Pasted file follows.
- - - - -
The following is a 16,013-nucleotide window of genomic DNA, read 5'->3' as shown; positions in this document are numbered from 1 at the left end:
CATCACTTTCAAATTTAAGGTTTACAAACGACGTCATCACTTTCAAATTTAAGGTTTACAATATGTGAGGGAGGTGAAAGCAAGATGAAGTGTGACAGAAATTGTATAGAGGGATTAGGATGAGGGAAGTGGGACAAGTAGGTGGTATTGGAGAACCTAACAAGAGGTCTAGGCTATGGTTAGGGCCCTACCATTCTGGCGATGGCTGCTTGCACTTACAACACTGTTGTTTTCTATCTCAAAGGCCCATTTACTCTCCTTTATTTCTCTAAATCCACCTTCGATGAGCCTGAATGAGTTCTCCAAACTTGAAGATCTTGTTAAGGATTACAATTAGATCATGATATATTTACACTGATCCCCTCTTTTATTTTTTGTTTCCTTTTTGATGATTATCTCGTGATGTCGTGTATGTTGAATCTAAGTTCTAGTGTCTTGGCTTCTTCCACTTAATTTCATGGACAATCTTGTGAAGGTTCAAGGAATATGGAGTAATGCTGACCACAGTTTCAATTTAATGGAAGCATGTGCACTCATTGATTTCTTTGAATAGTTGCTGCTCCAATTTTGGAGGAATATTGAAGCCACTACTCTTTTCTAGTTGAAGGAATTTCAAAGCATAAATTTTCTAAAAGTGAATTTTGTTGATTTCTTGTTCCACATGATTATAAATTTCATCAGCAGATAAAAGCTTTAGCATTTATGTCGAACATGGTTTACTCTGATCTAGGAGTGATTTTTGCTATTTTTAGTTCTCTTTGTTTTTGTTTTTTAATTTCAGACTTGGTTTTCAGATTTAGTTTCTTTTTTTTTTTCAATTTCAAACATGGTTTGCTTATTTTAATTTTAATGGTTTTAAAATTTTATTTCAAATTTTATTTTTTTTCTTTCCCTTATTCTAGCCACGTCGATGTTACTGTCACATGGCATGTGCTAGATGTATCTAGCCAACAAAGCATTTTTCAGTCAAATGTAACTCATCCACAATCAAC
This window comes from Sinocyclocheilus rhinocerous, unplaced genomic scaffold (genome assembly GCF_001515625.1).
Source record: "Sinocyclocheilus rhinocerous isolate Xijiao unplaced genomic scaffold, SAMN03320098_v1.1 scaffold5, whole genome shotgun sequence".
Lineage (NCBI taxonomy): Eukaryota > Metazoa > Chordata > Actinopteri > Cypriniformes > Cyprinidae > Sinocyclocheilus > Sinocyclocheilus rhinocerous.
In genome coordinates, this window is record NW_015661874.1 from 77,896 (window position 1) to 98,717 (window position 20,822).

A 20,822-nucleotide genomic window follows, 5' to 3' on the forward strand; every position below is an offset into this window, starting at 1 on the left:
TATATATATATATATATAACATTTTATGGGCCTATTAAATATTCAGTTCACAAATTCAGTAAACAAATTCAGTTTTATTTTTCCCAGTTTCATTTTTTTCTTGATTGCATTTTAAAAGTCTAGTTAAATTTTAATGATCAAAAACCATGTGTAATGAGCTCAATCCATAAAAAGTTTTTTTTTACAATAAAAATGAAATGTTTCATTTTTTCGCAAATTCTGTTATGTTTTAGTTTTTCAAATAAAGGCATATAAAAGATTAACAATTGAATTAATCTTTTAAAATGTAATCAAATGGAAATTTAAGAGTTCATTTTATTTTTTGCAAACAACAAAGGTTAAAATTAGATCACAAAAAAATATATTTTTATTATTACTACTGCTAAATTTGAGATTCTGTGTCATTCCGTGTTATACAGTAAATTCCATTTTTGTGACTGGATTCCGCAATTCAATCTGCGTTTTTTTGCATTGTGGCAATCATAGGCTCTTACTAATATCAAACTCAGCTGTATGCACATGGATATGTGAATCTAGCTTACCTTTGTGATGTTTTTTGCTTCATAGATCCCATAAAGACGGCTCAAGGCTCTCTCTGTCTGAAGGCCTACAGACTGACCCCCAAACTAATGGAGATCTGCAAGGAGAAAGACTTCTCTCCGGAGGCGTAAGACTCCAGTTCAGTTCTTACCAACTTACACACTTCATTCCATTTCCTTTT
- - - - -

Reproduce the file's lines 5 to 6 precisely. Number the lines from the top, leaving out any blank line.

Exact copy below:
Lineage (NCBI taxonomy): Eukaryota > Metazoa > Chordata > Actinopteri > Cypriniformes > Cyprinidae > Sinocyclocheilus > Sinocyclocheilus rhinocerous.
In genome coordinates, this window is record NW_015661874.1 from 77,896 (window position 1) to 98,717 (window position 20,822).